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The Way He Moves
In the months before I turned eighteen, I started having dreams of my body giving out. Not in private, and not in small ways, but in one sweeping, violent malfunction. It often began out of nowhere, and when I became aware of being trapped in too docile a dream, it triggered a panic in the deepest part of my gut, activated only by things like hitting a drop on a rollercoaster, or visiting the campus of what you thought was your dream college and feeling your future ripped from beneath you, or being held for thirteen uninterrupted minutes by your best friend because a boy you thought you could’ve loved tried to kill himself.
In these dreams, I was surrounded by my entire family- a rare occasion as we were all spread across the country, divided by religion and severed marriages- and I would feel nothing more than a tickle in my throat. As I tried to cough and cure myself, the itch would spread to my mouth, then my face and body until I felt as though I was engulfed in flames. My skin would blare a deep crimson, and I’d cry out in shrill agony. Keeling over in pain, I’d begin to vomit at the intensity and frequency in which you begin to fear you’ll run out of fluids and suddenly you’ll feel any number of your organs at the base of your tongue. My family would scream and cry and call out for me, but their voices felt distant and muddled as though I was underwater, and none managed to move from their places to touch me. My heart would race and drench my skin in a salty layer of sweat, which clung to my skin and stung to add to the inferno. Tears and blood and snot and every unholy fluid evacuated from every opening in an almost cartoonish spray until I felt and looked like a shell, a deflated balloon, a loose-fitting costume of flesh.
I woke up from these dreams watermarked by my own silent tears, and would come to in a reserved sort of shock and upset. Swinging my legs over the side of my bed, I’d lightly run my hands across every limb and feel the same familiar imperfections and abrasions I’d had prior to my self-destruction. The same stretch marks behind my shoulders that once a freshman had mistaken for love scratches from another man, which had made him uncomfortable, the same scar on my index finger from when I drove a bike spoke into it, the same mosquito bite on my face I so luckily received after finally clearing my face of acne. The first time the dream happened, I poured myself a glass of pink lemonade and cried, but not from how traumatic the dream was, but that I was so disappointed to still have the body I thought I’d left behind.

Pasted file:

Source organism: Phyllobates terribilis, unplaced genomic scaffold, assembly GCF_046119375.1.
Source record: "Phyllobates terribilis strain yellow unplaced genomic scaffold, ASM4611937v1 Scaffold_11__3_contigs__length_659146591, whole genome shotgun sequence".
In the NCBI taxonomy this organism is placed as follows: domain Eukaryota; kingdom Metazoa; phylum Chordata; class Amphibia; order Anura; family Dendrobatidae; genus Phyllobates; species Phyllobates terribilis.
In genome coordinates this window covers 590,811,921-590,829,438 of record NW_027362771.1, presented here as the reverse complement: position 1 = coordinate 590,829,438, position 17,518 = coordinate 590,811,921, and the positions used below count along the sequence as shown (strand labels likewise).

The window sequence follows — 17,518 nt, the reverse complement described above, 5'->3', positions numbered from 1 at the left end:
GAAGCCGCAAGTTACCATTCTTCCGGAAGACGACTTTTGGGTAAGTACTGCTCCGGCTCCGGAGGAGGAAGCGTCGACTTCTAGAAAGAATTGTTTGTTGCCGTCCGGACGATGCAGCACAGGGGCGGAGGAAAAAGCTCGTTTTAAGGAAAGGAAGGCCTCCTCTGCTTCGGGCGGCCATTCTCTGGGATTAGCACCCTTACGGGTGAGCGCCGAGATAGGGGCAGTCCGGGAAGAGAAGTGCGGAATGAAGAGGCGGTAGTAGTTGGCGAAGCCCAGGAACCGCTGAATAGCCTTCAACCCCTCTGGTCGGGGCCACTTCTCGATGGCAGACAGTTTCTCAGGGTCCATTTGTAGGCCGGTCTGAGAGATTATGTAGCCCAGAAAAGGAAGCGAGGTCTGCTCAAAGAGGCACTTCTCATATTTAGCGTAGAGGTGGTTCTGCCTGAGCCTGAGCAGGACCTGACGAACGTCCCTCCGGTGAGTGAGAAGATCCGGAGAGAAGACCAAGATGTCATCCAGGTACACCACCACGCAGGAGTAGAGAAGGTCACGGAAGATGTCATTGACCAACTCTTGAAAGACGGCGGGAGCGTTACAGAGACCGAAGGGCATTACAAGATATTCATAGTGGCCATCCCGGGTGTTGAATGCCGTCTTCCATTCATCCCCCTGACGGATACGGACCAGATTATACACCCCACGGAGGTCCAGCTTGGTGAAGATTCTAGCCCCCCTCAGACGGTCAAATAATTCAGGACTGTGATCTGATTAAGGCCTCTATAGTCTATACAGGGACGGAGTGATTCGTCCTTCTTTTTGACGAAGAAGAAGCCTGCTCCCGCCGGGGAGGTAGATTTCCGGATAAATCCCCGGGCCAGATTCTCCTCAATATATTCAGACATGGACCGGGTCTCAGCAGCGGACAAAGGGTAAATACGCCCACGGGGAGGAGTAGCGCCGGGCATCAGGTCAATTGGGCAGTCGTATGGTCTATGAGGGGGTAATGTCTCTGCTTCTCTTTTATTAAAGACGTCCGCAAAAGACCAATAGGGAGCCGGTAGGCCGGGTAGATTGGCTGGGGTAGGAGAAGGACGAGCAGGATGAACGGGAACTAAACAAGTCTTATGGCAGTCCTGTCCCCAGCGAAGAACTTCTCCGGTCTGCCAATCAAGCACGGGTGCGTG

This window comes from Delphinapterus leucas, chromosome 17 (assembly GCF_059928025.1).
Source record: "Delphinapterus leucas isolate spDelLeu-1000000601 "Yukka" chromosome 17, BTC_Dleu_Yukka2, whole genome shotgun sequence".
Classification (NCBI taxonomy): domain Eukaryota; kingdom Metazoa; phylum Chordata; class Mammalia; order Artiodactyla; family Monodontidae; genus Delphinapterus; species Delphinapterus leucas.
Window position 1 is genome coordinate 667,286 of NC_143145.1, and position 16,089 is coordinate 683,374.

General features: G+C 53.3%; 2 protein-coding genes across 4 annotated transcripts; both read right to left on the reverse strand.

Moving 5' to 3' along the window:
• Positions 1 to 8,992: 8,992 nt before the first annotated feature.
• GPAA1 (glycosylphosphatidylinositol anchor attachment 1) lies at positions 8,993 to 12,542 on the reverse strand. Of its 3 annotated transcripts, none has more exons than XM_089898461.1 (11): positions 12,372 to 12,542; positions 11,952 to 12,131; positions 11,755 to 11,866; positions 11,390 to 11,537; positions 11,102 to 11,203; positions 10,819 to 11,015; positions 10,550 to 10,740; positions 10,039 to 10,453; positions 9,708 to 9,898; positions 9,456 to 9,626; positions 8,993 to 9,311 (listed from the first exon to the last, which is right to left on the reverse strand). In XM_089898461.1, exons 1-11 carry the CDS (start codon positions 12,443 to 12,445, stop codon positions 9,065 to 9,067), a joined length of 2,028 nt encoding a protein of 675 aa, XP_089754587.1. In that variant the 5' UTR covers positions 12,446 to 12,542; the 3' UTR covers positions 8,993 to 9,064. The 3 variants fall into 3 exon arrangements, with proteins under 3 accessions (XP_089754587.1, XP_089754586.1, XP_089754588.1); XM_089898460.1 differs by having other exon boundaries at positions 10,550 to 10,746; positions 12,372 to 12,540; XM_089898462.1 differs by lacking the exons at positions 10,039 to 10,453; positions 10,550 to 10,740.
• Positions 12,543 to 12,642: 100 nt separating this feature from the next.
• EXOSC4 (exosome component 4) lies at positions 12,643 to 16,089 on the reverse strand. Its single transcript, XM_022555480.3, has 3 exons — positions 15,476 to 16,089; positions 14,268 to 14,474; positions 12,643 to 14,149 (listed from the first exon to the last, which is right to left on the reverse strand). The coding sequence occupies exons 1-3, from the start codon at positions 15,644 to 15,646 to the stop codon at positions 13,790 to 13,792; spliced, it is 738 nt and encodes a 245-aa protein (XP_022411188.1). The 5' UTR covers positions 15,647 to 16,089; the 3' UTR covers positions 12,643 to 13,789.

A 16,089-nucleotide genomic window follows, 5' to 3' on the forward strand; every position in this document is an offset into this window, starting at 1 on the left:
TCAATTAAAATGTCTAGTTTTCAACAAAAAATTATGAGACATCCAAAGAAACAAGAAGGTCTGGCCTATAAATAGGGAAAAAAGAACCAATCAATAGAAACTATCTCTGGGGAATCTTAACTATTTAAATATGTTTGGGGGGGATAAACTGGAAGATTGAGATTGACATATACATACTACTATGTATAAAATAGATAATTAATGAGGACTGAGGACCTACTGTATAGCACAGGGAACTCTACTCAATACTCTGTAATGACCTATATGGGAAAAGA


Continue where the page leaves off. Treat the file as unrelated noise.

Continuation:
My only real fits of teenage anxiety were triggered by it- a feeling of forced ownership of a living and breathing thing that I felt so incapable of taking care of on my own. The skin and bones that hung on me in an unflattering and uncomfortable way led me into a tumultuous relationship with the mirror- it began as simple examination of the shape of my being. Fifteen and thinking a lot about my sexuality and place in the world, I would have private viewing sessions of the parts of me that strangers could know. I’d rotate my arms, wrists, and ankles around their pivots, feeling very alive and very confused. On good days, I appreciated the masculine potential of my body- the way my shoulders were gradually becoming broader, how imposing my chest could be despite not being as tight as I wanted it, the jawline that a boy once told me was “really turning him on” while we were watching a movie about Alzheimer’s. As I grew into the skin I was in, I felt mostly well informed and loving toward it. I toyed at the loose bits of myself, stretching out the pale elastic on my forearms and thighs and the ever-problematic love handles that made T-shirt shopping difficult for me, but this generally kept me motivated and honest about my body. There was room for improvement, but nothing to be upset about. The bad times were a different story.